Is this the year that music festivals died?
WILL there be any music festivals happening in NSW this year?
According to an off-hand comment by the Australian Chief Medical Officer, Professor Brendan Murphy, there may be no music festivals in the country for a while.
Speaking to the media last week, the CMO practically ruled out the possibility of mass gatherings until a vaccine is found for COVID-19.
And although there are a number of pharmaceutical companies across the world in a race to develop a vaccine, ti could be 12 to 18 months away.
If one is found.
Locally, Splendour in the Grass is a sold-out event meant to happen from October 23 to 25.
There were 42,500 tickets for the event sold in six hours.
Each one of those ticket-holders are now waiting to see what happens.
Mullum Music Festival, normally held in November, was cancelled in January.
Bluesfest 2020, which was to be held at Easter, was also cancelled, and while many are still waiting for their tickets to be refunded, organisers are asking them to roll over the funds for tickets to a 2021 festival, promising a similar line-up as was announced for 2020.
The cancellation of festivals may be the right thing to do health-wise, but it could also have a massive economic impact for our region.
An economic impact report undertaken by Lawrence Consulting showed Bluesfest 2019 contributed more than $83.4 million into the NSW economy.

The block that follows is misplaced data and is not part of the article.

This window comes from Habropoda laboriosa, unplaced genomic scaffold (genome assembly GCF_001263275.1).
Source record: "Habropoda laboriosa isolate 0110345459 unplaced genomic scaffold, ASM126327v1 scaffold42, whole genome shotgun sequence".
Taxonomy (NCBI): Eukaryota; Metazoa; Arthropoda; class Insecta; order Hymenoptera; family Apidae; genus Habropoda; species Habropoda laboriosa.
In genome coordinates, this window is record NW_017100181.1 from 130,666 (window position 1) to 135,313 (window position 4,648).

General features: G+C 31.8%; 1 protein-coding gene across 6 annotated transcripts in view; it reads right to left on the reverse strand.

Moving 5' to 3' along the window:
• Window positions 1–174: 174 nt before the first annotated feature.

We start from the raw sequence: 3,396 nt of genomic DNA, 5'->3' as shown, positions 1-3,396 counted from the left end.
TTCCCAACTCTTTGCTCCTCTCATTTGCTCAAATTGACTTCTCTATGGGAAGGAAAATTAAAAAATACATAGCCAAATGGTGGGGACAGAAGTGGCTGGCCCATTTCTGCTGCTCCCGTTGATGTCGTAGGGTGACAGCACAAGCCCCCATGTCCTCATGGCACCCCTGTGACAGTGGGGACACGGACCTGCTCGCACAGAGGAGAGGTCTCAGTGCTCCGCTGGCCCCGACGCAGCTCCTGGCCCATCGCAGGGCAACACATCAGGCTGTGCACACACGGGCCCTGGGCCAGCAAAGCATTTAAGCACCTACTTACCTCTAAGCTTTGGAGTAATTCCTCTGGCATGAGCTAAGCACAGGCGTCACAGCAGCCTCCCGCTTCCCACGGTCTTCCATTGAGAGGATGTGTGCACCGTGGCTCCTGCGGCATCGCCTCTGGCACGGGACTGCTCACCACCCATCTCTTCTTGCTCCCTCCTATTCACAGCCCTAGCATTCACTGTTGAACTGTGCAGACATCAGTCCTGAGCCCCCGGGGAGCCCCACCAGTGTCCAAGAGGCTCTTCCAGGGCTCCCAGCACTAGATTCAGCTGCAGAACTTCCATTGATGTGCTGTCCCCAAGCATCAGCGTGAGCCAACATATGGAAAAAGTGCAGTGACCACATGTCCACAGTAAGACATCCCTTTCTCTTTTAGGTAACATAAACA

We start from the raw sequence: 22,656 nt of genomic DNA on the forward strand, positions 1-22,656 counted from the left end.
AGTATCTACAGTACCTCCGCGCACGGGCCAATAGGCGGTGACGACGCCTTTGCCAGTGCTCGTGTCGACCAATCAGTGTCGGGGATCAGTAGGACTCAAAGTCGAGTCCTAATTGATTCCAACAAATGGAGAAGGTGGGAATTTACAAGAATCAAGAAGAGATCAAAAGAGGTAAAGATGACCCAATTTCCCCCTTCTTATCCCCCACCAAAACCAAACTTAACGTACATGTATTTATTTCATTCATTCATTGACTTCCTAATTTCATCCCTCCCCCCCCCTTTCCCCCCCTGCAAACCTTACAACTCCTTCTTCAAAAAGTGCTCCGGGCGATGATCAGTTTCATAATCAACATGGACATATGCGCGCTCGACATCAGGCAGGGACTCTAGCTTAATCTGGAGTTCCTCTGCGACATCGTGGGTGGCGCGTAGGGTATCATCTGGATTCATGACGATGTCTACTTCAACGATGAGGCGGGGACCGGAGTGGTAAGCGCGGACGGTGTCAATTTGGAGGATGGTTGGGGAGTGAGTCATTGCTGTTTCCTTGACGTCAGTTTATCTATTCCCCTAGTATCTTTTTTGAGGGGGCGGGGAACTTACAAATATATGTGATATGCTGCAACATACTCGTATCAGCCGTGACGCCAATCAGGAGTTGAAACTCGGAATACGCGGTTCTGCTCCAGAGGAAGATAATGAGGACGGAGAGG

Byron Shire benefited by $35.5 million and the Northern Rivers region by $59.1 million.
According to the Federal Department of Health, the final decision on whether big events will happen or not will be a decision for The National Cabinet.
"The National Cabinet will continue to meet and consider the latest health advice through the Australian Health Protection Principal Committee, which is considering a careful and vigilant approach to rolling back restrictions,' a spokesperson said.
"When festivals and concerts are permitted, there may still be significant measures to maintain social distancing and to support good hygiene."
That could mean a limit to the maximum amount of days, number of people attending, whether they are allowed to camp overnight and other restrictions.
Authorities are clearly concerned about the idea of thousands of young people in a confined space for three days and nights.
"We've seen already how infectious the coronavirus is," the Department of Health spokesperson said.
"We saw early on in the outbreak how quickly one wedding can infect 35 people.
"We've seen how it spread during an outbreak in north-west Tasmania.
"We need to be absolutely sure we're not missing cases in the community and that we're prepared before changing the restrictions."
The Australian Festivals Association, Bluesfest Byron Bay, Splendour in the Grass and Mullum Music Festival were contacted for comment.